Tuesday, June 1, 2010

Tuesday, June 01, 2010 - No comments

Road Trip Chronicles, Chapter Three: Izmir and Samos

Next stop, Izmir. Known back in the day as Smyrna, Izmir has been called "home" by Hittites, Romans, Greeks, and everyone in between. In more recent history, it was the site of much bloodshed and tragedy during the War of Independence and subsequent population exchange between Greece and Turkey in the 1920s, and it is now proudly known as the most secular and westernized city in Turkey. (Seriously, I barely saw a covered head there!)

My days in Izmir were a flurry of happy reunions with treasured friends, a suitcase full of gifts from home (thanks, Ma!), Iskender (yum!) and IKEA (the car came home a good bit fuller than it was when we started...) and a good refilling of the soul.

Wedged in the middle of it all came a visa run - a necessary evil that I can't complain too much about, cuz it always means a new adventure. A friend and her sweet baby came along with me on the early morning ferry ride to Samos, a Greek Island an hour off the Turkish coast. By the time we had been on the ferry five minutes, one of the guys working on board had set his heart on our sweet blond baby as a perfect candidate for a besik kertmesi - a "cradle engagement" - with his little boy. All in fun, of course. Her daddy woulda never gone for it! :)

We had about six hours on the island, and were grateful for cooler weather in which to explore and take pictures of all the quintessentially Greek homes and alleyways. Highlight for me: ham and pineapple pizza! (Visa runs are always a big excuse to eat pork!) We also checked out an old Greek Orthodox church, and its colourful graveyard, and enjoyed the peace and the presence there. Amazing the difference you can feel in the air just crossing the border!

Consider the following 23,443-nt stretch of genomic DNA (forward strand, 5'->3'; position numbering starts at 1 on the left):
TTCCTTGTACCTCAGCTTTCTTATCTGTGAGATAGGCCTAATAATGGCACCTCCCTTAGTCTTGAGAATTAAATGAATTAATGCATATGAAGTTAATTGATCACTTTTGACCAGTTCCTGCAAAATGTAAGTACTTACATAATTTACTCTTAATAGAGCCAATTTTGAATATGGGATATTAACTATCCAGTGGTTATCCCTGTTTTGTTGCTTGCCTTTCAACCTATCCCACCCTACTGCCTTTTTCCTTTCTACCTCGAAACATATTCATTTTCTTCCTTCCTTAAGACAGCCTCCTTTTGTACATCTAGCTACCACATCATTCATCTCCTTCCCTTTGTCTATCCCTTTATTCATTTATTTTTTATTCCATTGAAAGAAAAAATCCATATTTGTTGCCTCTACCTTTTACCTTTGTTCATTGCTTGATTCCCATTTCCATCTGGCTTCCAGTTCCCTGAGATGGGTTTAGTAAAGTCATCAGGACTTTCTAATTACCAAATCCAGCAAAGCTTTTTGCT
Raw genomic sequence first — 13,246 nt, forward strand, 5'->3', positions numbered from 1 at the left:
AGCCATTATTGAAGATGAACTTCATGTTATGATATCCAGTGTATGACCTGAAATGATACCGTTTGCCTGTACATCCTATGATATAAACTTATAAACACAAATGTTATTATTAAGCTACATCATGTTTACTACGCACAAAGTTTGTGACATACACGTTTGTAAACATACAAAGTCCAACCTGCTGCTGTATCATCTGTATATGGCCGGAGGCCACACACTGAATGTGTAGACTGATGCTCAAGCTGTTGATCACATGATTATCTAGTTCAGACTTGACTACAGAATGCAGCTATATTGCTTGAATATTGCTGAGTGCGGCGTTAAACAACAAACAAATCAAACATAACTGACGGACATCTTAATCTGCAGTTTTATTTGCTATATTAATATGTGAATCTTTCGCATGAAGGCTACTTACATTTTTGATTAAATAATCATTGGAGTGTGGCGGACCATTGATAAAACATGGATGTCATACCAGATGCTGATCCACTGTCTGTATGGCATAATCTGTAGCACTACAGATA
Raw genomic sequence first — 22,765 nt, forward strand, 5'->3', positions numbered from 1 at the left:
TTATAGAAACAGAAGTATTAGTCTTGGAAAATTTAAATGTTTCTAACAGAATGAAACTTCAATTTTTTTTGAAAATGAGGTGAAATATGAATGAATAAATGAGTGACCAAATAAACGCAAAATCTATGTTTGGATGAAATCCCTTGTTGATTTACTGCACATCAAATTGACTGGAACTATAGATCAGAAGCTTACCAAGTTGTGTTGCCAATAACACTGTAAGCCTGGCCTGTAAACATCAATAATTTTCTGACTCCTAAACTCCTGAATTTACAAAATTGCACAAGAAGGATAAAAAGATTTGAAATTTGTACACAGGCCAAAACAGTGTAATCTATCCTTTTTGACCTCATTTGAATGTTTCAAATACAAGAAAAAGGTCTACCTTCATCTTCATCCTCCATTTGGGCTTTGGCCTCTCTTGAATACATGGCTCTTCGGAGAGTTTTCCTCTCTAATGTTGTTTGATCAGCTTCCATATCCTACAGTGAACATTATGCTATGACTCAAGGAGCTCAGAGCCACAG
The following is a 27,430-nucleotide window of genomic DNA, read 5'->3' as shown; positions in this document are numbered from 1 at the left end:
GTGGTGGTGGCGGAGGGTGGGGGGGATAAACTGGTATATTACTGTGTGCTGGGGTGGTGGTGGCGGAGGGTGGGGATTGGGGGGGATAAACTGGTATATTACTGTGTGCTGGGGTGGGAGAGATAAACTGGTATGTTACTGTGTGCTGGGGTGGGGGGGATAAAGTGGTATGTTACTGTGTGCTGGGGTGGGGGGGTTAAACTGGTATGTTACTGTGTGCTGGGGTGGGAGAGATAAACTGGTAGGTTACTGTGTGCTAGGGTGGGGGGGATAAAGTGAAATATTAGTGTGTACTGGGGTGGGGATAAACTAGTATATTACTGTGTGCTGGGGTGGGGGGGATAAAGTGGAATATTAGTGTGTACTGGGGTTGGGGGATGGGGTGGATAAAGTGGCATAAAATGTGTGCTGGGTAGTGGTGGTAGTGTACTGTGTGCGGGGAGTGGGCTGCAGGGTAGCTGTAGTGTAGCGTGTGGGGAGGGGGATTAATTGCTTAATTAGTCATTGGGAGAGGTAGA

Here's a coupla shots from our little Greek Island getaway:

We carried the baby in the baby carriage all the way down this loooong staircase - what were we thinking?

Tuesday, June 01, 2010 - No comments

Road Trip Chronicles, Chapter Two: Selcuk

So, off we went. First stop: Selcuk. Selcuk is most famously known for being the home of Ephesus. Seeing as we'd already been there done that several times (and stood in awe, don't worry!) we opted out of the sightseeing and went to connect with the friend we'd come to see. He owns a nice little carpet shop (as anyone who's anyone here does!) and I got some fun shots in there. We spent the night in a pansiyon I've stayed in a couple of times before. It is an old restored house and I am particularly fond of its cozy little courtyard, so my coffee and my journal and I had a "moment" there, as per tradition. Nothing huge to say about Selcuk, as it was just a stopover this time around, but I will tell you that the other thing it is famous for is its storks. They seem to have adopted every old Roman pillar (of which there are surprisingly many) as their own and have nests all over town. Rumour has it that if one nests on your roof, it brings good look to all in your home. Probably leaves little presents in your courtyard, too. So, there you go.